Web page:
Zion Church As a Movie Setting
Recollection by Mr. Stuart Hersh
In 1971, when I was a Producer on the WNET-13 program, "The Great American Dream Machine", I was assigned to film the late W. H. Auden reciting his immortal poem, "The Unknown Citizen". Although British born, Auden was then a longtime resident of the United States and he was considered by many this country's Poet Laureate. In fact, many thought of him as, auguably, America's greatest living poet.
As nobody could read his work with as much feeling and meaning as the author himself, I sought a picturesque setting for the recitation. And, since the poem was a summing up of a man's life, shortly after his death, what background would be more appropriate than a cemetery. But a graveyard might be, I feared, a rather dismal setting. What I wanted was a beautiful place with striking monuments that spanned many generations. The perfect place turned out to be almost in my own backyard. The churchyard of the landmark Zion Episcopal fit the bill as though it had been waiting for a person of W. H. Auden's stature to grace it with his living presence. But I could not and would not do it without permission.
If memory serves (it was, after all, thirty years ago), Rev. Burrell was then Pastor of Zion Episcopal. He was thrilled to have the church featured on public television, and he couldn't have been more helpful. I had spotted an extremely dignified throne-like chair, and on the day of the shoot, he was glad to permit me to have my crew carry it outside and place it in front of one of the stately monuments in the graveyard.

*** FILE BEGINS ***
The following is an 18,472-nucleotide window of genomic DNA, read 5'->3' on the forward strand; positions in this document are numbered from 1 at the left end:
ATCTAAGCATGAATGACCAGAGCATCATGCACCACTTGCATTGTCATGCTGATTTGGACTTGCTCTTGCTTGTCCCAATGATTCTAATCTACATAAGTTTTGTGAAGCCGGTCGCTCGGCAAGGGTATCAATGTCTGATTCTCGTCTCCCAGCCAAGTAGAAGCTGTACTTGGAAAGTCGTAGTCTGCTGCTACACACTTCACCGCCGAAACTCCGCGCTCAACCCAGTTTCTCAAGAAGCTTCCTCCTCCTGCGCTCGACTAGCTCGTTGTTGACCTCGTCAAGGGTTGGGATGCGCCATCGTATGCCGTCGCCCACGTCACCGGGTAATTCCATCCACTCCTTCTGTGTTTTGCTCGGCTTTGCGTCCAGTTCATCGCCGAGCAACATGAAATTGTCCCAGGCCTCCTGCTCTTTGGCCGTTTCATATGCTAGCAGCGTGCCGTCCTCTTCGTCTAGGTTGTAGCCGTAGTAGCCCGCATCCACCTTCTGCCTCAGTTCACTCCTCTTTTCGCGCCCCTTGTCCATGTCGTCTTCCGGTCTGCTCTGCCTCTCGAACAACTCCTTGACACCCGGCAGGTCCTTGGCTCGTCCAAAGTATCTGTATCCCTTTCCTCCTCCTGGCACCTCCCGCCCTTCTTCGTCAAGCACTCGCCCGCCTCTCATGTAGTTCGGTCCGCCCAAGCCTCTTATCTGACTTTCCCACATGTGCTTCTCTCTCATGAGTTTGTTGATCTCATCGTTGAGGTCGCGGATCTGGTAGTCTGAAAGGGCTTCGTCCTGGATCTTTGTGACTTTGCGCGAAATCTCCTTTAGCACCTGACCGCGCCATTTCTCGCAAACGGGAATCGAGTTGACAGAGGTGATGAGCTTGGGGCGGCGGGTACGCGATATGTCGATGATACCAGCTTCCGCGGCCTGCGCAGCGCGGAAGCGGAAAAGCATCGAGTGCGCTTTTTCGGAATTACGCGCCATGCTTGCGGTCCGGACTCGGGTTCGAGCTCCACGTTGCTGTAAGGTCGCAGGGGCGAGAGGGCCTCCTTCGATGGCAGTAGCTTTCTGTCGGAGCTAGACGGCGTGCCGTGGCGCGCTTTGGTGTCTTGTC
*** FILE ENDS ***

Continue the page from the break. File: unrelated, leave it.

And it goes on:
Starting with a tight close-up of the poet's face as he began reciting his work, we began a very slow zoom back revealing, first, the elegant chair in which he sat, then the fact that he was outdoors, then the tall grave marker behind him, then more gravestones, and as Auden became smaller and smaller in the frame, we continued back to show the entire graveyard and the beautiful church in the background. As his seated figure became a speck in the distance, surrounded by the gravestones of so many Citizens who have passed, Auden's voice came to the end of the poem. The final scene, viewed by millions, was a lovely one of the beautiful and historic Zion Episcopal Church as it appeared three decades past.